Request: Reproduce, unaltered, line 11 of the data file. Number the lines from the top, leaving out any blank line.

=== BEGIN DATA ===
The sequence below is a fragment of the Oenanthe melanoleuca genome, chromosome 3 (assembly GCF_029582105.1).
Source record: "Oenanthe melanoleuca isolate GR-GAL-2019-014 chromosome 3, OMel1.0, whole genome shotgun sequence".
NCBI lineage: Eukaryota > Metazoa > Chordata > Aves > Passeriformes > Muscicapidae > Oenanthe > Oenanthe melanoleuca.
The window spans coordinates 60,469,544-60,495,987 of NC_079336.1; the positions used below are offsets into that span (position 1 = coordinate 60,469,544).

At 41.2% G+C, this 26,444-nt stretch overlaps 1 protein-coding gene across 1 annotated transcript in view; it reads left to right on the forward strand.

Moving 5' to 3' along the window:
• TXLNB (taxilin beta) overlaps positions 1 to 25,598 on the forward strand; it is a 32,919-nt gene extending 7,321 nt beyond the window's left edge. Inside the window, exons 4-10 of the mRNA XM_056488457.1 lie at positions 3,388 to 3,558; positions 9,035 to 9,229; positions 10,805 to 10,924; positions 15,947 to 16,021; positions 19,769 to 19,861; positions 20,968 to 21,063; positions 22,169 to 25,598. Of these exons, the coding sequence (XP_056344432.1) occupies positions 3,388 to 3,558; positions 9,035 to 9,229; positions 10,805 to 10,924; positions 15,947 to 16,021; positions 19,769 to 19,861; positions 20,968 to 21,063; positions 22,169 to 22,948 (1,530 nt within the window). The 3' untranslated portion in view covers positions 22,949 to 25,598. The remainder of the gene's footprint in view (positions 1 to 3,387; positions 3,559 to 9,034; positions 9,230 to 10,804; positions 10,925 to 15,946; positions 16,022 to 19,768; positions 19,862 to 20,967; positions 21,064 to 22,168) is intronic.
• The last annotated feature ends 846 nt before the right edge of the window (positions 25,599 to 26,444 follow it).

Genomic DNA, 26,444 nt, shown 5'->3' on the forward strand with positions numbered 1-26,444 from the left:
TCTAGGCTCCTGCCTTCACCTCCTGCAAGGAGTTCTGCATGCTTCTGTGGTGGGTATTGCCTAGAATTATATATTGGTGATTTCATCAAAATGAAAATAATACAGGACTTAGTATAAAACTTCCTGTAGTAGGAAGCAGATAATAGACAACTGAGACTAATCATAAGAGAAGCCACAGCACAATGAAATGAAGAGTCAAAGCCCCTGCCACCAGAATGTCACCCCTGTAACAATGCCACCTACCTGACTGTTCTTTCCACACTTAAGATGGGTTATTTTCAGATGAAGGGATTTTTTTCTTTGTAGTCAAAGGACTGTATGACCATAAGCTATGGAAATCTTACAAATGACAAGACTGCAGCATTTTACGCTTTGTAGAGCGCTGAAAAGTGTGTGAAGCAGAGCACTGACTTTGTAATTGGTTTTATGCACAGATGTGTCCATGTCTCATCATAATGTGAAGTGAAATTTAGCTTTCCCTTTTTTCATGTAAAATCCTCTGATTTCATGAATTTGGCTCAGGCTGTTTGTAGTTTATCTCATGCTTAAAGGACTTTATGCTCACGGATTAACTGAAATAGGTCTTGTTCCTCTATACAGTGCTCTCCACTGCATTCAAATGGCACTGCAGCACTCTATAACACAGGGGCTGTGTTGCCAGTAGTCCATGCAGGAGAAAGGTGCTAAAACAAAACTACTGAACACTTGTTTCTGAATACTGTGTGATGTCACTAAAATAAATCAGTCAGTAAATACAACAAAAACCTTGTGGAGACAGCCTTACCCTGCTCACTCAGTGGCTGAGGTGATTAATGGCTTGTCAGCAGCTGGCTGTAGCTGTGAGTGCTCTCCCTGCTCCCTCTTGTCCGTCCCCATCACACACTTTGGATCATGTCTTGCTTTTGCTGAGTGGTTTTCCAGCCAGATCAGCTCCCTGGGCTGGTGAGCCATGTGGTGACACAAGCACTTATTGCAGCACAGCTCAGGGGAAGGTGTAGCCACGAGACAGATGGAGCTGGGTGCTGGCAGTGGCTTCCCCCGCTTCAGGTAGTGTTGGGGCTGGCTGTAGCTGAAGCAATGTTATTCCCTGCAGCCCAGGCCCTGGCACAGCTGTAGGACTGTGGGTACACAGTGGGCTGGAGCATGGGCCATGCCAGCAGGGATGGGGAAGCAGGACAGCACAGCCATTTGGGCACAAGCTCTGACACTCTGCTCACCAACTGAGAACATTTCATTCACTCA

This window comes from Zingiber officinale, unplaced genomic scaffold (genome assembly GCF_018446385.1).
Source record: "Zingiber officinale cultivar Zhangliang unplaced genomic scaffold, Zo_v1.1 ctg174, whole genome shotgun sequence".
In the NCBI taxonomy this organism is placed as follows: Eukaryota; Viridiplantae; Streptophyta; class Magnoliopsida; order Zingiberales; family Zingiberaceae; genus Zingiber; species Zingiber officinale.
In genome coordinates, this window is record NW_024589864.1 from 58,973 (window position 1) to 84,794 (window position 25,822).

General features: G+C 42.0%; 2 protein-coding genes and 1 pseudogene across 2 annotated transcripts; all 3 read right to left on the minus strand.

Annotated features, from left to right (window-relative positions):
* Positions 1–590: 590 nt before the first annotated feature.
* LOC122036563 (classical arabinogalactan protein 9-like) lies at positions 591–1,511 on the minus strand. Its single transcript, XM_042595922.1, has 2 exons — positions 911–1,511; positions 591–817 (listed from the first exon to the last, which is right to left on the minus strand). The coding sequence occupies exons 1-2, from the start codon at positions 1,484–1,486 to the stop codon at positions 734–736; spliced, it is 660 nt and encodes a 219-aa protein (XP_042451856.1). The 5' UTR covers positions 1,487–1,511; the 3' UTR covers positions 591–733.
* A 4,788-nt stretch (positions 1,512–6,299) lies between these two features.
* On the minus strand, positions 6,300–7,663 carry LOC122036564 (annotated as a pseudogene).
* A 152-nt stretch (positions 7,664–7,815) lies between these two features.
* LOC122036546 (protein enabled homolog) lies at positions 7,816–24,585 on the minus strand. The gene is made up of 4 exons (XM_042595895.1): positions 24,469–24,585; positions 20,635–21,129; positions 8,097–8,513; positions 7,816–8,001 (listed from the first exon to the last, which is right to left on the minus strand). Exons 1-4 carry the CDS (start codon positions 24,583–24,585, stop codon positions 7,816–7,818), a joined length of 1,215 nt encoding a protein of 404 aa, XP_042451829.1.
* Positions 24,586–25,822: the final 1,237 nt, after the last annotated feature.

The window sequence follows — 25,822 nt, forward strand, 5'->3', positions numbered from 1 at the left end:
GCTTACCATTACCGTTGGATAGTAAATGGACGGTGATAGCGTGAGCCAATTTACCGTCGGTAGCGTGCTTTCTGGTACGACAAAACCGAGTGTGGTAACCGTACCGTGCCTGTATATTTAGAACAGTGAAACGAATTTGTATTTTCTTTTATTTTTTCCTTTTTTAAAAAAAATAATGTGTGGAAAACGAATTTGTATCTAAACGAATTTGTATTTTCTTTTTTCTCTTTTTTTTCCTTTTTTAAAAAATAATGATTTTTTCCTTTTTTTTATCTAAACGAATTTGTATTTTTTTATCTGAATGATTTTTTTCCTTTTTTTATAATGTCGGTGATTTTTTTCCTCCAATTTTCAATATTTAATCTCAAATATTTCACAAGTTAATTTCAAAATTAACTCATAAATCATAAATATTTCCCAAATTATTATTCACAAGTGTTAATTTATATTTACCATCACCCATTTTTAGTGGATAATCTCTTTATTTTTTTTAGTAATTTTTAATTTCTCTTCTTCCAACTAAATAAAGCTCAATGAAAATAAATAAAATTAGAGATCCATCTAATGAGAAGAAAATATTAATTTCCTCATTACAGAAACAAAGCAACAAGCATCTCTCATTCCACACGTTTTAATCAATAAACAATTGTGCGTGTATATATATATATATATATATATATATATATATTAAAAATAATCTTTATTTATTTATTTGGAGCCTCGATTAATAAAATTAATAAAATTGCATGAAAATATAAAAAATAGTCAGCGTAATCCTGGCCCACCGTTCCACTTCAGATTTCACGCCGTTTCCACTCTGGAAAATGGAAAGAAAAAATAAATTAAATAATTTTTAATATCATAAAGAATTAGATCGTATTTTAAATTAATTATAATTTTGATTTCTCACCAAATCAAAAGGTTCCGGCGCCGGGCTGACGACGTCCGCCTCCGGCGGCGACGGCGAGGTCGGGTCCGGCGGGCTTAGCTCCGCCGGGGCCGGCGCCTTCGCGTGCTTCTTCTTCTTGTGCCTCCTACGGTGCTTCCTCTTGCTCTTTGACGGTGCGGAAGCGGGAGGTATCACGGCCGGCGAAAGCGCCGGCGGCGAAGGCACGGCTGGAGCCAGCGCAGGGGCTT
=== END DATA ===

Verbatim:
This window comes from Zingiber officinale, unplaced genomic scaffold (genome assembly GCF_018446385.1).